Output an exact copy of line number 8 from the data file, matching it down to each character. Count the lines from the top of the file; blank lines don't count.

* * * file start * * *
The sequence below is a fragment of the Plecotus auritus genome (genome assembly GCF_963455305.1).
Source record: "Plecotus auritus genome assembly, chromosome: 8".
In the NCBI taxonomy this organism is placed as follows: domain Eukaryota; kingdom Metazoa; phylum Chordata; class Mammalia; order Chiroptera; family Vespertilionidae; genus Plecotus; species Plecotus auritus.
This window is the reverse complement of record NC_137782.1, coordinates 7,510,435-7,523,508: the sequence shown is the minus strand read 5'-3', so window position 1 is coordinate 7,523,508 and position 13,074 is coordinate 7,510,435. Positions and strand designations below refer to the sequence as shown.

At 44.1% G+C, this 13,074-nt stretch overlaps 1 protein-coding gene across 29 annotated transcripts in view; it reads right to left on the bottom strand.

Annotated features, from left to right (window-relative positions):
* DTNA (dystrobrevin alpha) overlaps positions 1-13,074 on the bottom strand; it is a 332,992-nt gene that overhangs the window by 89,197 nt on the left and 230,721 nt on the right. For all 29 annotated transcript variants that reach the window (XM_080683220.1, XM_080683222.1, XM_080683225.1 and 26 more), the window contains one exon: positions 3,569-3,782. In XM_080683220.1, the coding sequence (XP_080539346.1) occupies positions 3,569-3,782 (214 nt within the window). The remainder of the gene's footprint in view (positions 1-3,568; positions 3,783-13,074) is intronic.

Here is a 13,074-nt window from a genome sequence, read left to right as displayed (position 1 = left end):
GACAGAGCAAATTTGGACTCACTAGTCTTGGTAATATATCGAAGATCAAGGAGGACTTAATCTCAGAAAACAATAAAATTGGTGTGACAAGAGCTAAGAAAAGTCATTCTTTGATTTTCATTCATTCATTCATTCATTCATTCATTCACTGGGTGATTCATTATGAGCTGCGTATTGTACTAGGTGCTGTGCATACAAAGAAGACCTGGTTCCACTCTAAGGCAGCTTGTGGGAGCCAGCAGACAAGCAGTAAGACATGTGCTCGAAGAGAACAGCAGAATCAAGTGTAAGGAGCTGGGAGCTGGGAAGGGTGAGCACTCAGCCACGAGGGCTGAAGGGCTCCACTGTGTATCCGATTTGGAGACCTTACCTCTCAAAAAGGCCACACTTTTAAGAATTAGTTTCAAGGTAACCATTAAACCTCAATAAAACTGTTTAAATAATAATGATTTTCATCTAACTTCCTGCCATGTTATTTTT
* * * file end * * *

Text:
Here is a 13,074-nt window from a genome sequence, read left to right as displayed (position 1 = left end):